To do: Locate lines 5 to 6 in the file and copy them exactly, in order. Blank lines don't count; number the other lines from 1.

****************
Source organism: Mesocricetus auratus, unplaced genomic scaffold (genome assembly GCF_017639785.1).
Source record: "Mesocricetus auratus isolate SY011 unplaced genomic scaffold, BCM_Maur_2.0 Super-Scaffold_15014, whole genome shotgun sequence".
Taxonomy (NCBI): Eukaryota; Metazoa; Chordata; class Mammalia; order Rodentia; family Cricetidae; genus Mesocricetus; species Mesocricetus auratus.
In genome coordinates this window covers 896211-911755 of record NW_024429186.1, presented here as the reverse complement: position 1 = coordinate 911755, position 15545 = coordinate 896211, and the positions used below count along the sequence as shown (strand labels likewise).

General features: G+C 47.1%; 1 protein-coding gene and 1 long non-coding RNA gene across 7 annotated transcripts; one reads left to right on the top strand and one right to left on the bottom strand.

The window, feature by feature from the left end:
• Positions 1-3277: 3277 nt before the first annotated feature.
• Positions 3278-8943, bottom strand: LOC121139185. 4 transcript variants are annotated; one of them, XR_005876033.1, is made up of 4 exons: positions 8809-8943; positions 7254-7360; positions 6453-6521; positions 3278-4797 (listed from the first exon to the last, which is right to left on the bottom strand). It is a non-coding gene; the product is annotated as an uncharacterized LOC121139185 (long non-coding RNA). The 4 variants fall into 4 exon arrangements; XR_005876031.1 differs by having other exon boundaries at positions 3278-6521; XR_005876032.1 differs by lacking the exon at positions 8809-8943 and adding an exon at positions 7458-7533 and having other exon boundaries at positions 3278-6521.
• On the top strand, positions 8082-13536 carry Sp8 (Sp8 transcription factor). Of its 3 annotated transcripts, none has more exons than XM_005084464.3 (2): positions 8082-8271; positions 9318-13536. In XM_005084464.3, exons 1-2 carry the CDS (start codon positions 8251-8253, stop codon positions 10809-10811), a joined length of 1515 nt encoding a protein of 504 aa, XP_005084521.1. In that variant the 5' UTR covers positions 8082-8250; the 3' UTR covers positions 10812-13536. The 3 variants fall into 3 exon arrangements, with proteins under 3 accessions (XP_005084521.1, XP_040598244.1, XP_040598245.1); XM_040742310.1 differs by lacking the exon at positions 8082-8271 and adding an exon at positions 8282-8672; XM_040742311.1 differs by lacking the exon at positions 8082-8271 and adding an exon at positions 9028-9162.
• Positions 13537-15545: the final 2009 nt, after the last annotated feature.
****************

General features: G+C 47.1%; 1 protein-coding gene and 1 long non-coding RNA gene across 7 annotated transcripts; one reads left to right on the top strand and one right to left on the bottom strand.

The window, feature by feature from the left end: